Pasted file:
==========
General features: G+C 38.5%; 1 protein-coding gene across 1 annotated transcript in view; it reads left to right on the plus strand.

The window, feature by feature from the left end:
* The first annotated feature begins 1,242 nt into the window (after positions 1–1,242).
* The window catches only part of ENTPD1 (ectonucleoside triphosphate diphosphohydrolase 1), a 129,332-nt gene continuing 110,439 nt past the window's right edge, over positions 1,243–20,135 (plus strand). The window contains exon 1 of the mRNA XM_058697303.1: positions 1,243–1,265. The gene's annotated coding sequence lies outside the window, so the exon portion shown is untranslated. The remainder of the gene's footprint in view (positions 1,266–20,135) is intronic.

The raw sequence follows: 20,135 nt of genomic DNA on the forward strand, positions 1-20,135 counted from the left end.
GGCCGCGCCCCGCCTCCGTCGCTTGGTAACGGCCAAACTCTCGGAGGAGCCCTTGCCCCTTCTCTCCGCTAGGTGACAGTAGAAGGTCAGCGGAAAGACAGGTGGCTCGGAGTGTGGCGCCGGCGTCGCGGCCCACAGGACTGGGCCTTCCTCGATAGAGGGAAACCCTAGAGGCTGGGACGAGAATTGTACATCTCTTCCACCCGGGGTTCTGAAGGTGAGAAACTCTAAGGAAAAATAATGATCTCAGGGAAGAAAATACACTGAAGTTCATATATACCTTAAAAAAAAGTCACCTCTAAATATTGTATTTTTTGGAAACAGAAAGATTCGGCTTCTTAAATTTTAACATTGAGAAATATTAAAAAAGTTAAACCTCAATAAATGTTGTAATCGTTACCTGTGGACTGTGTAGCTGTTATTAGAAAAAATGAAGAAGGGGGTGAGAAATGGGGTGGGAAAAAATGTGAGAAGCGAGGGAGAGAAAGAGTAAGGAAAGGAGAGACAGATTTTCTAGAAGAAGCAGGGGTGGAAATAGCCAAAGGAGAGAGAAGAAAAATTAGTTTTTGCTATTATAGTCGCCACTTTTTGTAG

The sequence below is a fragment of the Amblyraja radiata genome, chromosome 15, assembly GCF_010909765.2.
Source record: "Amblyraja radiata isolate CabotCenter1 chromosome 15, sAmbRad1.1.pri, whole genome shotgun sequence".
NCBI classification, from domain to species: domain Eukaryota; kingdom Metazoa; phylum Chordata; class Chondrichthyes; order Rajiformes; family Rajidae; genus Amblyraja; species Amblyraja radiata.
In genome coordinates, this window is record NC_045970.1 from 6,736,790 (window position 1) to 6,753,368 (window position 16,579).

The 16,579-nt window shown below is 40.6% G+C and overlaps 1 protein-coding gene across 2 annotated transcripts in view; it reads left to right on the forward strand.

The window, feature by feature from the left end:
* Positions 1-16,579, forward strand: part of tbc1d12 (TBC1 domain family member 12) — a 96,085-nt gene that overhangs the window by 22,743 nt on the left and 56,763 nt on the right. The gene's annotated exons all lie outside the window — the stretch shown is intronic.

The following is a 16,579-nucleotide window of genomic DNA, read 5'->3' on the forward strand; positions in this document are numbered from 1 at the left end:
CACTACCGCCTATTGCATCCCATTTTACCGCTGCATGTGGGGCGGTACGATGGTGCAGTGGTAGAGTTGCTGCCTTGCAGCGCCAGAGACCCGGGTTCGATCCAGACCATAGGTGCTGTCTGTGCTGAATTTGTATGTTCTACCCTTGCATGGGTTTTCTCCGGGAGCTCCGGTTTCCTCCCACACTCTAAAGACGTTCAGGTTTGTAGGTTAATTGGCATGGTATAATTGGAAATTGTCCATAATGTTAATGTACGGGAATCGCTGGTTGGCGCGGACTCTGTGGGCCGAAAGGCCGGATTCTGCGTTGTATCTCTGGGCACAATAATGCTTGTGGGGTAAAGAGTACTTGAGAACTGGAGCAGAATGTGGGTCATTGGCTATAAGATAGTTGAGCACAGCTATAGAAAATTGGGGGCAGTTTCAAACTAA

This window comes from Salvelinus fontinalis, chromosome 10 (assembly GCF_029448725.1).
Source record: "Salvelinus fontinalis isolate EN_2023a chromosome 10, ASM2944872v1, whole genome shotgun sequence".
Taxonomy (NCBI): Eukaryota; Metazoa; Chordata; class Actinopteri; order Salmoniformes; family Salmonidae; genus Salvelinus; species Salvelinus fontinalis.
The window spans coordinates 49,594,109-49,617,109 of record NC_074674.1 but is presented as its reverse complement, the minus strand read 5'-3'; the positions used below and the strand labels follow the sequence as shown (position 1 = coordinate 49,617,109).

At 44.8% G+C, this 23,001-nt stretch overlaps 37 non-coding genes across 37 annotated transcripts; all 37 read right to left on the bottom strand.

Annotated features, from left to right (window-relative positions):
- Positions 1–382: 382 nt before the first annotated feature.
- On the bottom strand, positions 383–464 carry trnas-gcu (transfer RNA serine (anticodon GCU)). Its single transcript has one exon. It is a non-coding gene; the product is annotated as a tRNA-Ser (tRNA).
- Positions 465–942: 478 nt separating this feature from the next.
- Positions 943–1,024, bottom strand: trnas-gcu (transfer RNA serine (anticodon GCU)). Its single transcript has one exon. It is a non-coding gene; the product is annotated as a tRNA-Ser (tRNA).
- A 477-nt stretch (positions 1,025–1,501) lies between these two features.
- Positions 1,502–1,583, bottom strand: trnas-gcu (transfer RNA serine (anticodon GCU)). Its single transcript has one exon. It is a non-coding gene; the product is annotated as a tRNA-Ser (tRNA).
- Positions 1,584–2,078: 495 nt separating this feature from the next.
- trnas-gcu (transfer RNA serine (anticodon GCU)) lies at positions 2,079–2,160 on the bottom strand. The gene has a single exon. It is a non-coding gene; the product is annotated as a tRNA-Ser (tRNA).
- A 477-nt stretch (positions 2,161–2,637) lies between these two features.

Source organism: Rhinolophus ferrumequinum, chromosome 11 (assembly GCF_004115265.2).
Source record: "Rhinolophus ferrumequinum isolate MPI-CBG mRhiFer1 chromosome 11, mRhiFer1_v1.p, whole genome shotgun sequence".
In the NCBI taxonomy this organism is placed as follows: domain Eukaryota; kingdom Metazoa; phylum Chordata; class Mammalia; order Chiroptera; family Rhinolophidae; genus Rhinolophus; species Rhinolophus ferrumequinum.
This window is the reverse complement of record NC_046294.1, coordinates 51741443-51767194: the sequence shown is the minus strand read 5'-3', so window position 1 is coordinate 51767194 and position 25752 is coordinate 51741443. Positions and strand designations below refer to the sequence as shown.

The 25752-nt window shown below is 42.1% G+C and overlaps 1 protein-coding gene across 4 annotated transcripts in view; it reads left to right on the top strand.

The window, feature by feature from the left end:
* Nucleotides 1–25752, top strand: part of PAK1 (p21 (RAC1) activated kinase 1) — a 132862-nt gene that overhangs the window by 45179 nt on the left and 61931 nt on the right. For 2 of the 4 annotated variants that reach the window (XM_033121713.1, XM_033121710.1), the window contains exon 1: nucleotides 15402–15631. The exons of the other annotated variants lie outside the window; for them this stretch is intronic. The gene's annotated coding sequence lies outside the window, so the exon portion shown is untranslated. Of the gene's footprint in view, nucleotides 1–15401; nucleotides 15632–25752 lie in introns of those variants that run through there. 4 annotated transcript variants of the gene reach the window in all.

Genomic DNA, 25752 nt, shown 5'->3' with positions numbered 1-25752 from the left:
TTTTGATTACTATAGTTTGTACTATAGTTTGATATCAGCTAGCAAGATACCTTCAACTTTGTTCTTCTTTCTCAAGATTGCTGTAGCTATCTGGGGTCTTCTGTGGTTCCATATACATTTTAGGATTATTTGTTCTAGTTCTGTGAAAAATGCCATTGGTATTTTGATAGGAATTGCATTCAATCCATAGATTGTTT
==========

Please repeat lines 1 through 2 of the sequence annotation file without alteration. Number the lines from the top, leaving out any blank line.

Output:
General features: G+C 38.5%; 1 protein-coding gene across 1 annotated transcript in view; it reads left to right on the plus strand.

The window, feature by feature from the left end: